What happens when you delete a snap?

If you decide to remove a snap from your system, the following will happen:

  • The snap will be unmounted and no longer shown under /snap.
  • The data under /var/snap/”snap name”/ and /home/”username”/snap/ will be deleted. However, a copy will be retained as a snapshot for 30-days (except on Ubuntu Core systems), allowing you to restore the data, or manually retrieve it in case you need it. The location for snapshots is under: /var/lib/snapd/snapshots/.

You can use the built-in snapd snapshot management functionality to restore data, or unzip the archives, and only copy the data you consider necessary. If you have the right permissions, you can also create your own backup routine, which copies the important data like application databases, configurations or similar content to a backup path.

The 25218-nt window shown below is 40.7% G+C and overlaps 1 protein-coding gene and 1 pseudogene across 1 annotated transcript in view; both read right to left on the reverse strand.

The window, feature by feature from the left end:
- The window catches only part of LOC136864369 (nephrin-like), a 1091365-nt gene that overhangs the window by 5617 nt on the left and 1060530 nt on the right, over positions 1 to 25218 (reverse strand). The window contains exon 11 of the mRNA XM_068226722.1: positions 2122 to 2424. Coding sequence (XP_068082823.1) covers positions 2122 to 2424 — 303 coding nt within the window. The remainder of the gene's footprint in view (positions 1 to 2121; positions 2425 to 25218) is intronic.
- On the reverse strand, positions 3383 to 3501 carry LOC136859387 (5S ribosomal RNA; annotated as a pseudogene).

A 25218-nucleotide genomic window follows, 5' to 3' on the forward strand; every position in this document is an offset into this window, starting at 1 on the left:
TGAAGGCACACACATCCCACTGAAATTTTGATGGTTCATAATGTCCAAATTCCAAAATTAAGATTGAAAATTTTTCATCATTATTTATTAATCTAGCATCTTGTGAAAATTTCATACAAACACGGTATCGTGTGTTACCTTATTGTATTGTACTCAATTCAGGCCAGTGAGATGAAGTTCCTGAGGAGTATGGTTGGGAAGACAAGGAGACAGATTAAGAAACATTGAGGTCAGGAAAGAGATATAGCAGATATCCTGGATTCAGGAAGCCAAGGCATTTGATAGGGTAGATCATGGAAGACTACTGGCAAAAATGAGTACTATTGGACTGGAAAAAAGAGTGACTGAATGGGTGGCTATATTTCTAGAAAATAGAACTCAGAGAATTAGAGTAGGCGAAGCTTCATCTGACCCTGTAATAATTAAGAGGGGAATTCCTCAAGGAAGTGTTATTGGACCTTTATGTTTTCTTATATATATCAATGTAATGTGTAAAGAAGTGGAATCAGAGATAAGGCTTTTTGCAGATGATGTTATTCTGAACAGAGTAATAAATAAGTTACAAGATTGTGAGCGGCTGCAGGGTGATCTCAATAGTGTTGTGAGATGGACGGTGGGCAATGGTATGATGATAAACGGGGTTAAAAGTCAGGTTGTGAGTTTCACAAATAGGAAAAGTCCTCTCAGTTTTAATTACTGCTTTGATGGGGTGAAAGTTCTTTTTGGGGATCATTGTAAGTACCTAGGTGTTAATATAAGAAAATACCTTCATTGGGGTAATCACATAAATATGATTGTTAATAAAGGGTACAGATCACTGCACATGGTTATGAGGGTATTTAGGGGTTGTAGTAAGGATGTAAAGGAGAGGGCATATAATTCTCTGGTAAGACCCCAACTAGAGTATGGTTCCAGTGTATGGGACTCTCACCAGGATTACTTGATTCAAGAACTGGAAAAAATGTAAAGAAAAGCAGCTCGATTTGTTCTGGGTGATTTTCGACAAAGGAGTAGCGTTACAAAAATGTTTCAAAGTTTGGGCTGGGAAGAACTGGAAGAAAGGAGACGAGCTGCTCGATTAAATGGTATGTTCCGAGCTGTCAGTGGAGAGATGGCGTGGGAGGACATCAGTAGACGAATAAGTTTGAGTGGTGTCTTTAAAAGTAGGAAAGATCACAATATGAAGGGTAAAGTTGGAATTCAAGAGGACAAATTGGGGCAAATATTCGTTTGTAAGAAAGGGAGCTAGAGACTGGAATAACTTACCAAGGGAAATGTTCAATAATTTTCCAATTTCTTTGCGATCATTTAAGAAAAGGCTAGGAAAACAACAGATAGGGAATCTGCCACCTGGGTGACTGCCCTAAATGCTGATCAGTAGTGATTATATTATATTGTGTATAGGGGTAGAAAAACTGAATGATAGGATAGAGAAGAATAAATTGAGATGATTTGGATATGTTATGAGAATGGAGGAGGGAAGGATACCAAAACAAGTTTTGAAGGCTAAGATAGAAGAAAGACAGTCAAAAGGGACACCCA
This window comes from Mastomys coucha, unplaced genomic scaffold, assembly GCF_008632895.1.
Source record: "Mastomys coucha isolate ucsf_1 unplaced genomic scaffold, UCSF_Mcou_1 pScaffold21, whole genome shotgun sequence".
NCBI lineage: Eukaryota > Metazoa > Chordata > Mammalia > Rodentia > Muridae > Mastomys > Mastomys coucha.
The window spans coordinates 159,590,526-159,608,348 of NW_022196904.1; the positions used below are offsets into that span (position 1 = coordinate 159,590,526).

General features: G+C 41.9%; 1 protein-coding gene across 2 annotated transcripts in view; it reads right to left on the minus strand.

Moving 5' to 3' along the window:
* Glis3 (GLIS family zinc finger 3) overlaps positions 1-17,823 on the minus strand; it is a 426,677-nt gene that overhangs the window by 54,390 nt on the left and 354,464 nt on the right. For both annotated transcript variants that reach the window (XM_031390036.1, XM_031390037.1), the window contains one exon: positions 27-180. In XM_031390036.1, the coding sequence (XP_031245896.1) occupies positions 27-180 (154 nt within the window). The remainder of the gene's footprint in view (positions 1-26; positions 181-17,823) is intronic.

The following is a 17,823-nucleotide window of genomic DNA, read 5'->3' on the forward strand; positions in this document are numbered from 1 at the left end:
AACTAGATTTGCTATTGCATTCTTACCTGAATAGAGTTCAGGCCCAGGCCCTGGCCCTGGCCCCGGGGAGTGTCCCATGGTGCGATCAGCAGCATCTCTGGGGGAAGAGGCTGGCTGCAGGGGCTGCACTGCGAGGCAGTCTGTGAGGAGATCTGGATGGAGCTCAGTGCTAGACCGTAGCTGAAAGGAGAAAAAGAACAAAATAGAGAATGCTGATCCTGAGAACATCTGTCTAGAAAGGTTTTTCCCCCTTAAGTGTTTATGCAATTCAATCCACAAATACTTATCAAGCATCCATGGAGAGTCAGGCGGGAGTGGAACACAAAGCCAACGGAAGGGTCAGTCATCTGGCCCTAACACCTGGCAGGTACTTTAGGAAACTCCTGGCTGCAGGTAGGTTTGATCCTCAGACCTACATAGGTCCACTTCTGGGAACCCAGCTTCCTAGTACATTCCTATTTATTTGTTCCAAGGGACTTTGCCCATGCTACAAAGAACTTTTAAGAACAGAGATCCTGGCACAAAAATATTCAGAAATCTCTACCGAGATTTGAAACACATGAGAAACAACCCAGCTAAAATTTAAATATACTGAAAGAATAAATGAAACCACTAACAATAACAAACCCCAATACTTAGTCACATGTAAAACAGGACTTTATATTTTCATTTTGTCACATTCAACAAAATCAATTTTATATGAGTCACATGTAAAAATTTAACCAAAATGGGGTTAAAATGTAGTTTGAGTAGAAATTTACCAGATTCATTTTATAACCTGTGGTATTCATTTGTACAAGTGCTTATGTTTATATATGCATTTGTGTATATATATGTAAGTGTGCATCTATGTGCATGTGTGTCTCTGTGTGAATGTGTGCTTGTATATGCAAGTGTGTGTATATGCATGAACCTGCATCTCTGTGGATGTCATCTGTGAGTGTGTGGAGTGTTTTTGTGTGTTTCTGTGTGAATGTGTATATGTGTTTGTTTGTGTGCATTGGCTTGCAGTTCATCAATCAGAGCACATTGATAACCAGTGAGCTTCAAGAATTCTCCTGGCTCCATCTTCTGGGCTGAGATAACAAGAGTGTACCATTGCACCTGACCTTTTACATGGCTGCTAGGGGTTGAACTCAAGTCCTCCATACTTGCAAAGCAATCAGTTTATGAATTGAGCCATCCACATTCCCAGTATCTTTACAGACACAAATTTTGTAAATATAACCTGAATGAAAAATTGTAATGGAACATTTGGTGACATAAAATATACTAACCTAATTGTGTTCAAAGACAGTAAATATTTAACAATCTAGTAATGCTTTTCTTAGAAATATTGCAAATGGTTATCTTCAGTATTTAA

To remove a snap without generating a snapshot, use the additional ‘–purge’ argument:

$ sudo snap remove vlc --purge
vlc removed

Other locations

There are several other directories you should be aware of:

  • /var/lib/snapd/cache – Working cache, to minimize download size and speed up refreshes.
  • /var/lib/snapd/snaps – Contains all the versions of snaps installed on your system.


Snap data management is different from the classic Linux conventions. To that end, both the developers and the users should pay attention to the finer nuances, so they can get the best experience. Developers should make sure they correctly utilize the necessary and available paths, and build their snaps so they store important information in locations that will be backed up on maintenance operations. Users should note the difference between their classic Linux home and snap home.

Hopefully, this article clarifies some of the less obvious questions and topics around snap data management. If you have any suggestions or comments, please reach out on our forum, and let us know.

Photo by Ricardo Gomez Angel on Unsplash.